Roche did not disclose the terms of the settlement, but commented that existing litigation provisions in its financial statements covered the amount, ruling out any additional impact on its net income.
Roche's decision to settle this long running saga is in contrast to a similar case involving the company and MJ Research. In April 2005, the court increased damages awarded to Applera and Roche to approximately $35 million (€28 million), after a jury agreed that MJ Research had wilfully infringed patents relating to PCR owned by Applera and Roche Molecular Systems (Roche).
The settlement between the two companies stems from an original lawsuit initiated by Roche Diagnostics back in 1992. Over the past 15 years, legal challenge brought in the US by Promega, which strove to overturn patents on technology used in gene amplification using polymerase chain reaction (PCR), were unsuccessful.
Roche's foundational PCR patents have also recently expired in the US, setting up a complex situation for basic researchers in the laboratory, who have had to previously negotiate the tricky arrangement between the company and Applied Biosystems (ABI).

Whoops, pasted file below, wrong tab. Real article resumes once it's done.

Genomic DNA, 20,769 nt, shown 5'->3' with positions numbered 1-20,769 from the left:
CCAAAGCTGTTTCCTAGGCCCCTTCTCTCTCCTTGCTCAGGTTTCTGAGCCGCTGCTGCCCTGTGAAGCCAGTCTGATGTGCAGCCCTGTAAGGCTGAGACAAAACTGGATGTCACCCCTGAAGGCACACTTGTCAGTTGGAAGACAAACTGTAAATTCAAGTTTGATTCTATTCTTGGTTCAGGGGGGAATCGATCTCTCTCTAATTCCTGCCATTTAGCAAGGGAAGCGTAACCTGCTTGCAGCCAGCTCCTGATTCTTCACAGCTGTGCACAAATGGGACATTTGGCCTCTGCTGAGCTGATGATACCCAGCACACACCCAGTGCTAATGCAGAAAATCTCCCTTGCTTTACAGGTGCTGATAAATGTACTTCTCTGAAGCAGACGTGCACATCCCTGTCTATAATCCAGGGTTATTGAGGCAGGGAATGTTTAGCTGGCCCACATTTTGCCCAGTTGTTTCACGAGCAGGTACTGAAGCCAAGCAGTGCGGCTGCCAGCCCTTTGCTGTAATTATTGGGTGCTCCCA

The expiration of Roche's patents is certain to create a wealth of opportunities for toolmakers and providers. A prime example is mass spectrometry, which is gaining in the clinical arena because of its quantitative capability.
Polymerase Chain Reaction (PCR) is a nucleic acid amplification technology that allows minute amounts of genetic material to be amplified into billions of copies in just a few hours.
The technology is most widely used to perform testing that identifies whether or not a specific gene sequence is present, such as that indicating if a patient has been infected with HIV.
It has enabled many significant advances in the Human Genome project, DNA fingerprinting and in the diagnosis and monitoring of diseases such as AIDS and hepatitis.